Why Our Schools Can’t Learn
MINDSHIFT® is a performance management solution for teachers that helps them not only manage their time effectively, but also transform their performance.
According to a Gallup poll released on October 19, 2014, more than half of U.S. teachers are in “non-productive” performance. In some cases, teachers are becoming sick because they spend too much time planning and discussing instead of teaching. At the end of the day, this is not productive for students, because they need to be learning to be productive human beings.
If we factor in how much money in savings that this trend contributes, we find that there is a $50 billion gap between spending and productivity.
According to the most recent America’s Report Card, a single year of coursework would be required to prepare U.S. students for the competitive work force of the future. And, according to the National Teachers Association survey, 70 percent of teachers surveyed noted that students are struggling with achieving the skills required for well-paying jobs, making them often more anxious, depressed and anxious.
Not surprisingly, there is a link between anxiety and performance. U.S. students in grades four to 12 have the highest stress levels among teachers surveyed, making it much more difficult for them to perform at a level that is truly effective. In general, anxiety contributes to performance, and that increase in performance implies a more positive mood.
On the other hand, keeping classroom functioning down and low-performing teachers in place can have a negative impact on student performance. When teachers are under stress, they can’t provide the ideal atmosphere to allow students to be successful in the long run.
Additionally, when teachers have lots of time to practice techniques of preparing students for more difficult courses, that can also help promote learning. While planning time and discussion are essential for teaching, there is some research to show that even periods of reflection on solutions can help promote student learning when time has been kept up to certain standards. Additionally, the impact of five days of planning can result in up to two weeks of improved student learning.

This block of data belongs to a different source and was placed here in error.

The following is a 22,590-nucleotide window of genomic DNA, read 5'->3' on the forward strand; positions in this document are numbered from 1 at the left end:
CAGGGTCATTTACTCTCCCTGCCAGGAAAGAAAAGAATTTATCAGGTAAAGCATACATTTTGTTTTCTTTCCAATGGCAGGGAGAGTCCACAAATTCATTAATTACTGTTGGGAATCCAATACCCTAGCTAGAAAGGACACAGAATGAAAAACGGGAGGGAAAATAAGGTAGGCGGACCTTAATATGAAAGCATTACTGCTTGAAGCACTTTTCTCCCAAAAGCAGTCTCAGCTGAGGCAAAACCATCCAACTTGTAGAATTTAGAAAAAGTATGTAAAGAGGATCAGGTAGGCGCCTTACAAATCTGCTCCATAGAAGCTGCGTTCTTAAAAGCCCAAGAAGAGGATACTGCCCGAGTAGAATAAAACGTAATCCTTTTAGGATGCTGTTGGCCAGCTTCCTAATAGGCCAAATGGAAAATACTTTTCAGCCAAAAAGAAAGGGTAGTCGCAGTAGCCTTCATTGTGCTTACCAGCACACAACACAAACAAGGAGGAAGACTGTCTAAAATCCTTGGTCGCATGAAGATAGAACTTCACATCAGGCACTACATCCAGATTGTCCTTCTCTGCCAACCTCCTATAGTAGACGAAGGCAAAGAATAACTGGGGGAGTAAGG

Many of the teachers with less than full school days have nothing more than three to four hours of teacher time per day, according to recent research at Stanford University. There is no reason to believe that teachers are never able to get as much classroom time as a full day of planning every day, but it certainly is more difficult to find it. A low student performance can be triggered by teachers not taking advantage of their full classroom time to be effective.
“In essence, many teachers say they waste too much time doing review, planning, and preparing their lessons. However, if we add a little creativity to the equation, these teachers could make more instructional time go farther, improve student learning and broaden their bond with their students,” said Julia Lipman, founder of Lessons4Success®.
The truth is, teachers that maximize their time can leverage their time as efficiently as they possibly can in order to teach their students effectively and be effective, while still getting to know their students and being creative in the classroom. It’s the unique combination of using planning and discussion times to get a lot done, and then recognizing when “room for improvement” is necessary to optimize on what they have available to them, that provides true value to teachers and students.
The goal is to teach students enough to be successful in life, but not so much that they feel too stressed out to be successful. Teachers need to put students first and be productive in the classroom to reach those goals.